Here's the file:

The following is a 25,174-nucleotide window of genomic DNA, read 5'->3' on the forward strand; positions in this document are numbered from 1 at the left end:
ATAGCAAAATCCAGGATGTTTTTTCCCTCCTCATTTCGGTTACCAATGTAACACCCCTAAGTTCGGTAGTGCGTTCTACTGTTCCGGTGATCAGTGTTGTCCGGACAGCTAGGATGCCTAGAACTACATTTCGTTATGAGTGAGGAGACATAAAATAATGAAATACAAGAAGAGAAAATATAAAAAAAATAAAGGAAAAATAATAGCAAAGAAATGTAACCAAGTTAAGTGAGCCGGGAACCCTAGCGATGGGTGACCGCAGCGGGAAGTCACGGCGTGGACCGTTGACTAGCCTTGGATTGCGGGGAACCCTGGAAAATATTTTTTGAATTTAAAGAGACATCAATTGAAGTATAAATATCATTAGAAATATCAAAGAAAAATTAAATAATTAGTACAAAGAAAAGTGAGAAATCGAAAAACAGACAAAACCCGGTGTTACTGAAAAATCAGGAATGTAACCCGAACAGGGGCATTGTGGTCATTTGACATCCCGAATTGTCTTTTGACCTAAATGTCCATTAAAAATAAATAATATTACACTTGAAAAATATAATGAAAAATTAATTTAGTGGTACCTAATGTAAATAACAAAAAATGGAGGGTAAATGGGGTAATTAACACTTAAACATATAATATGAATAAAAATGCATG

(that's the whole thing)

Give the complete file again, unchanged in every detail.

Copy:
The following is a 25,174-nucleotide window of genomic DNA, read 5'->3' on the forward strand; positions in this document are numbered from 1 at the left end:
ATAGCAAAATCCAGGATGTTTTTTCCCTCCTCATTTCGGTTACCAATGTAACACCCCTAAGTTCGGTAGTGCGTTCTACTGTTCCGGTGATCAGTGTTGTCCGGACAGCTAGGATGCCTAGAACTACATTTCGTTATGAGTGAGGAGACATAAAATAATGAAATACAAGAAGAGAAAATATAAAAAAAATAAAGGAAAAATAATAGCAAAGAAATGTAACCAAGTTAAGTGAGCCGGGAACCCTAGCGATGGGTGACCGCAGCGGGAAGTCACGGCGTGGACCGTTGACTAGCCTTGGATTGCGGGGAACCCTGGAAAATATTTTTTGAATTTAAAGAGACATCAATTGAAGTATAAATATCATTAGAAATATCAAAGAAAAATTAAATAATTAGTACAAAGAAAAGTGAGAAATCGAAAAACAGACAAAACCCGGTGTTACTGAAAAATCAGGAATGTAACCCGAACAGGGGCATTGTGGTCATTTGACATCCCGAATTGTCTTTTGACCTAAATGTCCATTAAAAATAAATAATATTACACTTGAAAAATATAATGAAAAATTAATTTAGTGGTACCTAATGTAAATAACAAAAAATGGAGGGTAAATGGGGTAATTAACACTTAAACATATAATATGAATAAAAATGCATG